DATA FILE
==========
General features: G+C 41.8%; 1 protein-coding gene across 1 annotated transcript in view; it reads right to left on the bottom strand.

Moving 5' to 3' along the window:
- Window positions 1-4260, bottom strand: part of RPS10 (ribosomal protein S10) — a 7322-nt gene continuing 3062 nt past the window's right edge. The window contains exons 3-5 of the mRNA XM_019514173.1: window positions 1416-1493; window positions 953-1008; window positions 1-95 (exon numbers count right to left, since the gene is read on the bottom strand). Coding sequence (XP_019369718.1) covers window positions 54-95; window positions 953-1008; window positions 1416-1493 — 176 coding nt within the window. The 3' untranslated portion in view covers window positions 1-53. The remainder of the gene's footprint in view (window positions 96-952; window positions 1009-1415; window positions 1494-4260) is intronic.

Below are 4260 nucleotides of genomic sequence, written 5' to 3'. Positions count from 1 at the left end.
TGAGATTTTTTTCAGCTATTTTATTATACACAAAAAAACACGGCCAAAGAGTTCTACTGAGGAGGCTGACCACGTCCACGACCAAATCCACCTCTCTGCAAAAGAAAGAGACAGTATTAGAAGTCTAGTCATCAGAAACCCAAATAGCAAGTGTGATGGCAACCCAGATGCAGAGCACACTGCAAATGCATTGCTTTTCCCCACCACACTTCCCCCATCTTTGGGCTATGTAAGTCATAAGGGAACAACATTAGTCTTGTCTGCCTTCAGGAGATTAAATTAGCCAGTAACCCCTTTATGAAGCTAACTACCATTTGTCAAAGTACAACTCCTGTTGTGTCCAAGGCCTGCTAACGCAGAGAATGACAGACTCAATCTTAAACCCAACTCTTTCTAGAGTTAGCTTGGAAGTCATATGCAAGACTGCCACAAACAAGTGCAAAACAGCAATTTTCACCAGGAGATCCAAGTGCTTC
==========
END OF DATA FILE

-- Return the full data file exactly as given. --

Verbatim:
General features: G+C 41.8%; 1 protein-coding gene across 1 annotated transcript in view; it reads right to left on the bottom strand.

Moving 5' to 3' along the window:
- Window positions 1-4260, bottom strand: part of RPS10 (ribosomal protein S10) — a 7322-nt gene continuing 3062 nt past the window's right edge. The window contains exons 3-5 of the mRNA XM_019514173.1: window positions 1416-1493; window positions 953-1008; window positions 1-95 (exon numbers count right to left, since the gene is read on the bottom strand). Coding sequence (XP_019369718.1) covers window positions 54-95; window positions 953-1008; window positions 1416-1493 — 176 coding nt within the window. The 3' untranslated portion in view covers window positions 1-53. The remainder of the gene's footprint in view (window positions 96-952; window positions 1009-1415; window positions 1494-4260) is intronic.

Below are 4260 nucleotides of genomic sequence, written 5' to 3'. Positions count from 1 at the left end.
TGAGATTTTTTTCAGCTATTTTATTATACACAAAAAAACACGGCCAAAGAGTTCTACTGAGGAGGCTGACCACGTCCACGACCAAATCCACCTCTCTGCAAAAGAAAGAGACAGTATTAGAAGTCTAGTCATCAGAAACCCAAATAGCAAGTGTGATGGCAACCCAGATGCAGAGCACACTGCAAATGCATTGCTTTTCCCCACCACACTTCCCCCATCTTTGGGCTATGTAAGTCATAAGGGAACAACATTAGTCTTGTCTGCCTTCAGGAGATTAAATTAGCCAGTAACCCCTTTATGAAGCTAACTACCATTTGTCAAAGTACAACTCCTGTTGTGTCCAAGGCCTGCTAACGCAGAGAATGACAGACTCAATCTTAAACCCAACTCTTTCTAGAGTTAGCTTGGAAGTCATATGCAAGACTGCCACAAACAAGTGCAAAACAGCAATTTTCACCAGGAGATCCAAGTGCTTC